Bradley still hurting, will miss Celtics game vs. Trail Blazers

Bradley still hurting, will miss Celtics game vs. Trail Blazers

WALTHAM, Mass. – The right Achilles’ strain that has kept Avery Bradley out of five of the Celtics’ past six games, will continue to keep the 6-foot-2 guard sidelined.
 
Celtics coach Brad Stevens said Bradley will not play Saturday against the Portland Trail Blazers.
 
Stevens added that no additional tests have been taken and the Achilles’ itself is structurally fine.
 
“He’s got a lot of soreness around it, and that’s one of those things you have to be ultra-careful with,” said Stevens, who later added that Bradley would not practice with the team today. “When he [Bradley] came back, he said he felt a lot better, and then he played and the next day he practiced. We didn’t do anything live but he did a lot of cutting and did not feel near as good. That’s why he didn’t play Wednesday.”
 
The absence of Bradley was clearly felt in a 117-106 loss to the New York Knicks on Wednesday, a game in which Knicks guard Derrick Rose – the man Bradley would have likely spent defending most of the game – scored 30 points.
 
This season, all-NBA first team defender is  the Celtics’ No. 2 scorer at 17 points per game along with averaging a team-best 6.9 rebounds.
 
In addition, Bradley is shooting a career-best 40.9 percent from 3-point range, as well as dishing out 2.4 assists per game, which also represents a career-high for the 26-year-old.


 

Celtics rookie Jaylen Brown still undecided on All-Star dunk contest

Celtics rookie Jaylen Brown still undecided on All-Star dunk contest

WALTHAM, Mass. – To dunk or not to dunk with the best in the NBA?
 
That is the question Celtics rookie forward Jaylen Brown is grappling with these days.
 
The 6-foot-7 Brown confirmed that he has been invited to be part of the league’s Slam Dunk competition at All-Star weekend, but hasn’t made up his mind as to whether he will participate.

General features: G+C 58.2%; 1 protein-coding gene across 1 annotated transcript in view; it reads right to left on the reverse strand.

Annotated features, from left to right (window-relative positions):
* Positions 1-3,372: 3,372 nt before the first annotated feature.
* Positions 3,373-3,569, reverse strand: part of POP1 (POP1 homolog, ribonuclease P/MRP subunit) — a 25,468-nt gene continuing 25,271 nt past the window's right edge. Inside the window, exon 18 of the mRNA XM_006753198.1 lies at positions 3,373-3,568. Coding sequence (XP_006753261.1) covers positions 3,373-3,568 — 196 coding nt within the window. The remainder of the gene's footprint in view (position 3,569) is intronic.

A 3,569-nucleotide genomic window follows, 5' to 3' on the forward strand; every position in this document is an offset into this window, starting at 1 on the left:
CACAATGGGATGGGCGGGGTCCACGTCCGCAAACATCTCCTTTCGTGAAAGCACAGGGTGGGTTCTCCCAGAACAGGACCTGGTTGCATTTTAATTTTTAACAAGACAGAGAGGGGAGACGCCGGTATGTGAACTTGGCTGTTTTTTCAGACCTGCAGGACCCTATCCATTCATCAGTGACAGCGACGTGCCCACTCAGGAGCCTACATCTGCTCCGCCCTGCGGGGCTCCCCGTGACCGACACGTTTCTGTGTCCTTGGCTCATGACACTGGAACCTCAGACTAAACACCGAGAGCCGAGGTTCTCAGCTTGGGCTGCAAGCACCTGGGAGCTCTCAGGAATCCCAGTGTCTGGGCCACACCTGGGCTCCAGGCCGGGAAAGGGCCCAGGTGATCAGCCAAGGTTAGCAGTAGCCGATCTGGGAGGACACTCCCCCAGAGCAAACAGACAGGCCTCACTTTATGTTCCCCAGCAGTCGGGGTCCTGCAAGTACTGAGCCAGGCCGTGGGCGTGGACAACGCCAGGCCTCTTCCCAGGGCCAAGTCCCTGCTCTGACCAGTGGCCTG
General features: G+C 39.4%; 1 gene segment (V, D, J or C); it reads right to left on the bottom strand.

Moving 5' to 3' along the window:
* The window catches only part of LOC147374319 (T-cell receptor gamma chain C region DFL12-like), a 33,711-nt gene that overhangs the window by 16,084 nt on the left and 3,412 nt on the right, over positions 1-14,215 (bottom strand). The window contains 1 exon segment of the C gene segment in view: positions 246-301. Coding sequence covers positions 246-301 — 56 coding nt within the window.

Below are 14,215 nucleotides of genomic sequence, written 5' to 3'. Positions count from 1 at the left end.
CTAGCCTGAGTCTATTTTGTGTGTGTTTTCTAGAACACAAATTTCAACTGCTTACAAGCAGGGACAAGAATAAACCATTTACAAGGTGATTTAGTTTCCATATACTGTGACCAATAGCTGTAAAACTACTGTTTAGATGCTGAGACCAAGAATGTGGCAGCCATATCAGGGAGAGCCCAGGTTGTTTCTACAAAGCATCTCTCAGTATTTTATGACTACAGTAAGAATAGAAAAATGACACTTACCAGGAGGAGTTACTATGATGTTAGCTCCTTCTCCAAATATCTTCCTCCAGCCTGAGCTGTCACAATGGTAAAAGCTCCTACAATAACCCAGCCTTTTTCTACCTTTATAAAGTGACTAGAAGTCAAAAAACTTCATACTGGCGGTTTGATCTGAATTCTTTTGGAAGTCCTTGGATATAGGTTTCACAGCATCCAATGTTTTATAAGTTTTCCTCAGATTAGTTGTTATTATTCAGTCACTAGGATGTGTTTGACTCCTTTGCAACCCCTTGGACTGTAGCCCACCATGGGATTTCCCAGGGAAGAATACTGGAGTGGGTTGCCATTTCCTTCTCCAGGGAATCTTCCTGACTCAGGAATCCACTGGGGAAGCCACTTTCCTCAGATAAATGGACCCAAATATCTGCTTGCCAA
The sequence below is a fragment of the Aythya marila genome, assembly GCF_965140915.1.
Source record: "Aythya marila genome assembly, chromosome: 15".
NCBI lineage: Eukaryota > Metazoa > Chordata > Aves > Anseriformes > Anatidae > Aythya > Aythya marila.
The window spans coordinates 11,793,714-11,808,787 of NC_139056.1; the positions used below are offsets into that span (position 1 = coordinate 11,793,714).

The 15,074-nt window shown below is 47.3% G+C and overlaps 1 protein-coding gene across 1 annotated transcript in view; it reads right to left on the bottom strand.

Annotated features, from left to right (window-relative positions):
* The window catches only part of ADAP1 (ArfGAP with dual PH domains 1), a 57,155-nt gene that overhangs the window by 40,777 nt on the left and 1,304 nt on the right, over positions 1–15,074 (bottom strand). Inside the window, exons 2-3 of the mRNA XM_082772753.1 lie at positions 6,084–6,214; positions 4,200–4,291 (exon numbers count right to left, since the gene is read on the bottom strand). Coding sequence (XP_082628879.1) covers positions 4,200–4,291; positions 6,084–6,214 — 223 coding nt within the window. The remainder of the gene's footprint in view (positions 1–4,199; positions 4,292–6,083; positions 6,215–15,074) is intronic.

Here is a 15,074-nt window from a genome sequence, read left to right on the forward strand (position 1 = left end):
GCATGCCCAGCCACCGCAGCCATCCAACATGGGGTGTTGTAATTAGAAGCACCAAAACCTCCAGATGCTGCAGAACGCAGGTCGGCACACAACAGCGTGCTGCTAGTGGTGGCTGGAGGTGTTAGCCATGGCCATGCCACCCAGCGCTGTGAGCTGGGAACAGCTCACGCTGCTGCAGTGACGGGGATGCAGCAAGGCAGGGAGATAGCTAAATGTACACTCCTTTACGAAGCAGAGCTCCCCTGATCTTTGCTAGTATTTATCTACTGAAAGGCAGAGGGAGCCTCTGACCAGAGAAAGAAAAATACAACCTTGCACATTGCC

Brown said he’ll likely make a decision about it sometime this weekend.
 
While he certainly understands that is indeed an honor for any player to be asked to participate in All-Star weekend, Brown said his trepidation about being part of the slam dunk competition has a lot to do with its potential impact on his body and how that may affect his ability to recharge over the weekend and get ready to finish out his rookie season strong.
 
If he decided to enter the contest, he would be facing some really stiff competition from last year’s winner Zach LaVine of the Minnesota Timberwolves and Orlando’s Aaron Gordon, whose battle last season put their slam dunk competition among the best ever.
 
Facing tough competition is not something that concerns Brown.
 
“I’m not worried about anybody or anything,” Brown said. “I think I have a lot to offer. Just like your rookie year, your body and everything … it’s a lot. All those dunks, they look cool but it takes a toll on your body for sure. I want to put myself in the best position to help the team.”
 
While his focus has been on the Celtics, Brown acknowledged he has been getting a few tips on the competition from teammate Gerald Green, who is also a former Slam Dunk champion.
 
“[Gerald] Green has been coaching me up, giving me a lot of good ideas I wouldn’t have thought on my own,” Brown said. “If I do decide to do it, it’ll be some stuff [nobody] has seen before.”